An abundance of big waves pound paradise
Friday - December 12, 2008
Let’s see what dictionary.net has for definitions of paradise: “A place of bliss; a region of supreme felicity or delight; hence, a state of happiness.”
I also like this one: “The earth shall be all paradise.” - Milton.
Indeed, surfers have been blessed in the abundance of paradise these days. The waves keep waving their magic wand over Hawaii - bringing the definition of paradise into focus.
The only glitch could be that there are too many waves - and they’re too big! Pick a place in the world that just had three - back to back - warning level swells of over 25 feet, crest to trough. Hawaii just did - in less than two weeks! There were some waves of near 20 feet at Waimea Bay late Tuesday (Dec 2).
Outer reefs hit that mark as well with peak crest to troughs, or faces ,of about 35 feet! I was out there last week with a friend, commenting how it would be nice if the waves dropped.
Most surfers ‘round the globe pray for the surf to come up, but I was praying for the surf to go down.
The whole vibe is elevated when the world’s best competitive surfers go off the hook in such death-defying (or at least, health-defying) conditions.
Sunset Beach provided its very best waves for the very best surfers last week for the grand finale of the O’Neill World Cup. Usually Sunset closes out at 15 feet, but this time there were plenty to ride at this size. I swear one wave looked like Waimea Bay - at about 18 feet, holding top to bottom and pealing! Big-wave maestro and commentator Pete Mel of Santa Cruz made the same observation: “Look at that ... it’s like Waimea!”
Many times during the day the waves washed out and through the lineup, sending everyone scurrying for the channel or bailing under the mountainous white water. Many boards were broken, not to mention some dreams of success ...
Check this out: The guy who won the O’Neill World Cup is from Florida (Kelly Slater’s home) and surfed with his back to the 10- to 15-foot waves! Meet 5-foot-8-inch, 150-pound CJ Hobgood, the 2001 world champ. The last “backsider” to win was in 1997: Mike Rommelse of Australia, but in smaller conditions.
Sunset is already hard enough to gauge and gouge facing the beast. Because of the maxing size he won it in, CJ has catapulted his already awesome career up to the next level.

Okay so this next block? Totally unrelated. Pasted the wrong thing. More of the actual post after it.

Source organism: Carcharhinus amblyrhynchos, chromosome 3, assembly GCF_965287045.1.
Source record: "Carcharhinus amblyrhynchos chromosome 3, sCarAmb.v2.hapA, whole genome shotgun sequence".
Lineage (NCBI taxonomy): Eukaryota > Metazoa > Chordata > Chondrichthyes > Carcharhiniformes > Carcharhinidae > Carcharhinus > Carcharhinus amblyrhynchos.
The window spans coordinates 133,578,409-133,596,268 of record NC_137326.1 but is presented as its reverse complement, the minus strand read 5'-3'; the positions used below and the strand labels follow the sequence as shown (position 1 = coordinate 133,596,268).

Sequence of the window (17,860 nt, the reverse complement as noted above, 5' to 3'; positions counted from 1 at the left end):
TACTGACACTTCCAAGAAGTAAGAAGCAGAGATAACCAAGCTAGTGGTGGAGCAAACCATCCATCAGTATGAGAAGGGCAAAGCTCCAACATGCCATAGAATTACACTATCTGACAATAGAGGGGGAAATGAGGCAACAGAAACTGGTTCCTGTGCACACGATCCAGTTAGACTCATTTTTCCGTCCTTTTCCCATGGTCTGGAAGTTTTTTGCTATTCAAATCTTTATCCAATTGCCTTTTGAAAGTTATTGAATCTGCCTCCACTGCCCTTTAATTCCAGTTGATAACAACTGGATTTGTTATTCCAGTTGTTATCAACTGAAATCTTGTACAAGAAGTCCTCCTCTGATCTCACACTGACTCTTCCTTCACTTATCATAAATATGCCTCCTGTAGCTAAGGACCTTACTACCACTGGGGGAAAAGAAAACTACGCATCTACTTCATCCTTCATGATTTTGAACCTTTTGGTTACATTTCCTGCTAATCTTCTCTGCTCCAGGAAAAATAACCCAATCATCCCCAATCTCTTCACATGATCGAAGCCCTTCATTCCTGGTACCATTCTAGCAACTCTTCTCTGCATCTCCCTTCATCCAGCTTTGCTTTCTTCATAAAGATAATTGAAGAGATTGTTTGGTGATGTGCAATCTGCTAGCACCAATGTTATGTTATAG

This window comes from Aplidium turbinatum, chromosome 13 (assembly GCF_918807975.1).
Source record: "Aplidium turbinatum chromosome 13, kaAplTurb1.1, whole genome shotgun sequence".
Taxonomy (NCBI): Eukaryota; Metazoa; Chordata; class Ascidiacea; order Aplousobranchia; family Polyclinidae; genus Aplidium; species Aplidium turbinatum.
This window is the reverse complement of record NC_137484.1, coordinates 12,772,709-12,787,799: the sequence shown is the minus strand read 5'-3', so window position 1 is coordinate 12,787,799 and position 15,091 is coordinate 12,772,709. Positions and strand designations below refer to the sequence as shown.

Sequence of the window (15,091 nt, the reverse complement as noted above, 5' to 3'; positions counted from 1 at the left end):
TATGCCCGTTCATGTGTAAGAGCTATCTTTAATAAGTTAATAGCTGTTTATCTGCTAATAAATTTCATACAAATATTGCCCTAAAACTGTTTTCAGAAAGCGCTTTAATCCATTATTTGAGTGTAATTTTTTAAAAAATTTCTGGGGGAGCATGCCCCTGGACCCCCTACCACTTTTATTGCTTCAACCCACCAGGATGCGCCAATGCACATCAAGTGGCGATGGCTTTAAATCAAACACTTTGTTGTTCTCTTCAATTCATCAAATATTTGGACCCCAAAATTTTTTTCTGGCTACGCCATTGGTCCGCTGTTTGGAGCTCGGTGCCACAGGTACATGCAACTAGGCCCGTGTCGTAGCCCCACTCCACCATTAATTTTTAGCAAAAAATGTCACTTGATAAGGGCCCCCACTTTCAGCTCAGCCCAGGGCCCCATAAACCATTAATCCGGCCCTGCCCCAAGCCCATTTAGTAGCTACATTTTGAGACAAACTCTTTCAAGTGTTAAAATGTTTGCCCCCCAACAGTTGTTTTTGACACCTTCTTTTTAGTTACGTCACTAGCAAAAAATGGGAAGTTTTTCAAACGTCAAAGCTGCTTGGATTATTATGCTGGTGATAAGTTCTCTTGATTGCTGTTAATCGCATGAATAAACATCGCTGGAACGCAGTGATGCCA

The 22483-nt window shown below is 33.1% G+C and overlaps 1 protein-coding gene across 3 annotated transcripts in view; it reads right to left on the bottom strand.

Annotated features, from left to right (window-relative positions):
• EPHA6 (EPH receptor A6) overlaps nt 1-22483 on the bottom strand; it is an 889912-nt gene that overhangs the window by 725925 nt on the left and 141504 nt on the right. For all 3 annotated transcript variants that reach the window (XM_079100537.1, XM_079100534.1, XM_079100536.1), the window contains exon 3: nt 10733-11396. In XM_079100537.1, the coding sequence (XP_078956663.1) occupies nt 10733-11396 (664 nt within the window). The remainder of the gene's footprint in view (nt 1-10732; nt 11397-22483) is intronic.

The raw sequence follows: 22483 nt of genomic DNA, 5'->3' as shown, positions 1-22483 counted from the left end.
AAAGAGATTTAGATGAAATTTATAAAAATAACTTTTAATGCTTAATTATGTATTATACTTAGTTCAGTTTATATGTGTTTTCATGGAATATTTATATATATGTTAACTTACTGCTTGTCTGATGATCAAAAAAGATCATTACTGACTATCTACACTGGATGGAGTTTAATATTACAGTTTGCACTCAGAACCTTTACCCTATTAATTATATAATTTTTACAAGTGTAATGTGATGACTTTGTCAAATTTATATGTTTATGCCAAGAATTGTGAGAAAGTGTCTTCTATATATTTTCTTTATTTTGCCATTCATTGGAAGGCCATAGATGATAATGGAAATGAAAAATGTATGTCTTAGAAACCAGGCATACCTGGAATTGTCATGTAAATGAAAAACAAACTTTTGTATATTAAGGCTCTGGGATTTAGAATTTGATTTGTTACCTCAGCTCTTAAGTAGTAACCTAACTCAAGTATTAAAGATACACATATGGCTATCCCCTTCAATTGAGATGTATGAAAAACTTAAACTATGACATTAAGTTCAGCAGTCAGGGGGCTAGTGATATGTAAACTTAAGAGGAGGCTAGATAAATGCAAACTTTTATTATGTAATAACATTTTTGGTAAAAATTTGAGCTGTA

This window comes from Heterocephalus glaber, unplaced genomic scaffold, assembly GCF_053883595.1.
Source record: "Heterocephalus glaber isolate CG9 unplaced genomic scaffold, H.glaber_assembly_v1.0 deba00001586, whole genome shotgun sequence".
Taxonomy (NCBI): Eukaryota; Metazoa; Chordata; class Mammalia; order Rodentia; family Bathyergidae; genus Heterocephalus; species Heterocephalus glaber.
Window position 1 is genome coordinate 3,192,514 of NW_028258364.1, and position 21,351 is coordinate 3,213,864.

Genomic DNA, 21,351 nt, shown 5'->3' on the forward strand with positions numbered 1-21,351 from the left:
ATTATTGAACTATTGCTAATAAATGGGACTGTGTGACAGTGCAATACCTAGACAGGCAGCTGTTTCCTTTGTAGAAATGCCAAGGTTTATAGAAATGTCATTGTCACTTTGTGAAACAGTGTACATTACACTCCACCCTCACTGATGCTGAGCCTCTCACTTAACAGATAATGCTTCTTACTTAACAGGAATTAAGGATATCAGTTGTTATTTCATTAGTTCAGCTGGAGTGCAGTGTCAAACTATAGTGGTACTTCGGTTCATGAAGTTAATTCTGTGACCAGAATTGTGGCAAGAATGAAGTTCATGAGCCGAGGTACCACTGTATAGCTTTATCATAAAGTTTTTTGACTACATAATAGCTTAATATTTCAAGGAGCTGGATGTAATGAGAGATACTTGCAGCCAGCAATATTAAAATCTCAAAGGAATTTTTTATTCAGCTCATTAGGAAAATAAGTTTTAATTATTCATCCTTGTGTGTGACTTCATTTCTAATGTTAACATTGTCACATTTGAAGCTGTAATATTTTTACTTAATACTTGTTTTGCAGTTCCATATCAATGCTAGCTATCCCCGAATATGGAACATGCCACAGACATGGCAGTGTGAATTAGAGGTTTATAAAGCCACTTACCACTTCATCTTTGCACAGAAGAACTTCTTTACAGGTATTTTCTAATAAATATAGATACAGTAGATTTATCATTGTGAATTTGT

CJ, 29, and and wife Rachel have a baby girl named Genevieve. They’re devout Christians, and CJ lives a clean, humble life - and just happens to be one of America’s greatest surfer exports. The talented family man knows how to stick to it; he’s been traveling the world on tour since 1997. CJ has never once dropped outside the top 20. Five of those years he’s been top 10. This year he looks good for top five.
On winning the World Cup: “Just some macking nuts waves out there ... My usual experience out at Sunset is just getting worked pretty much. This ranks up there with my WT wins and everything else because I never totally pictured myself winning this contest, so it ranks that much higher.
“That just shows you what Sunset can do. You just roll the dice, go out and sometimes Mother Nature is good to you, and other times she just beats you down. There are four guys out there, but you never really see your competitors the whole time. It’s man vs. nature out there, and that’s what makes Sunset so challenging and appealing.”
We started the Billabong Pipeline Masters on Tuesday Dec. 8 - a “don’t miss this for your life” event! Just three days of competition total and we’re done for the year. Check 596-SURF and 638-RUSH or http://www.surfnewsnetwork.com for ON or OFF status daily.
Lastly, mark this date and be there: this Saturday, Dec. 13, at Haleiwa Joe’s, the North Shore Life Guard Benefit.
Also, log on to get in on the surf flick http://www.walkingonwater.com doing a statewide tour. CJ Hobgood is making guest appearances.
GQ, dropping in 4 U!
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